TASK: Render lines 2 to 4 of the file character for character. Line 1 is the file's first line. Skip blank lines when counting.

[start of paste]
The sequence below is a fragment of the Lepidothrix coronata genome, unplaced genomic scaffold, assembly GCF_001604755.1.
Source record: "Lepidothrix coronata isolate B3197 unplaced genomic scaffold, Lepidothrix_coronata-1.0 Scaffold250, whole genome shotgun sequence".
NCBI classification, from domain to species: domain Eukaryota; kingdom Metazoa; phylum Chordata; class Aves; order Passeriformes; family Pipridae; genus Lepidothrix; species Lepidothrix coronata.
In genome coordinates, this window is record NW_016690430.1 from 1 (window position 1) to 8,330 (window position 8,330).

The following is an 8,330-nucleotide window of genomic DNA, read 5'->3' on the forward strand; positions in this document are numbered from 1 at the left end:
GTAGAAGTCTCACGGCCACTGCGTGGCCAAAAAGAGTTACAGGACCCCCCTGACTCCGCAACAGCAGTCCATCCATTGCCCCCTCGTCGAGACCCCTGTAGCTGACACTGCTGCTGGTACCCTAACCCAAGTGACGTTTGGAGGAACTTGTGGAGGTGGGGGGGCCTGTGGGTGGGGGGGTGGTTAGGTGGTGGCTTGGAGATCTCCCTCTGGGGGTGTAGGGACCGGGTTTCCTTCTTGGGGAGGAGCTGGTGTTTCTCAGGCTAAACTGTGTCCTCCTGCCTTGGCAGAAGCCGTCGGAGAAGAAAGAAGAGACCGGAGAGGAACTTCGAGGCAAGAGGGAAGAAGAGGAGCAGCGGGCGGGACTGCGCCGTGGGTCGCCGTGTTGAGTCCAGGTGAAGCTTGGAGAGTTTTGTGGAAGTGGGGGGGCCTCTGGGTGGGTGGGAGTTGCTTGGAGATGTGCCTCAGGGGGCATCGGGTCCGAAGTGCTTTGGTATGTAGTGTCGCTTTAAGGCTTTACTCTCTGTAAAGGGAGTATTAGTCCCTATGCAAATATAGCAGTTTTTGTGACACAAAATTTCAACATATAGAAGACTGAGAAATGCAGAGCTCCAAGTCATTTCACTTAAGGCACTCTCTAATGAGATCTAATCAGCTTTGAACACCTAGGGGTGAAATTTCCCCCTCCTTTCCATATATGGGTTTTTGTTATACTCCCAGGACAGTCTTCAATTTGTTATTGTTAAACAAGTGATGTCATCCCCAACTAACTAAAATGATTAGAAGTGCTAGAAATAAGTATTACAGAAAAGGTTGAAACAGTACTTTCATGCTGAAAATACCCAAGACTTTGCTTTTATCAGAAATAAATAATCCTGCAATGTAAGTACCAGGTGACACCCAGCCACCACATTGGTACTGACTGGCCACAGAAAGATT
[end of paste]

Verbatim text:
Source record: "Lepidothrix coronata isolate B3197 unplaced genomic scaffold, Lepidothrix_coronata-1.0 Scaffold250, whole genome shotgun sequence".
NCBI classification, from domain to species: domain Eukaryota; kingdom Metazoa; phylum Chordata; class Aves; order Passeriformes; family Pipridae; genus Lepidothrix; species Lepidothrix coronata.
In genome coordinates, this window is record NW_016690430.1 from 1 (window position 1) to 8,330 (window position 8,330).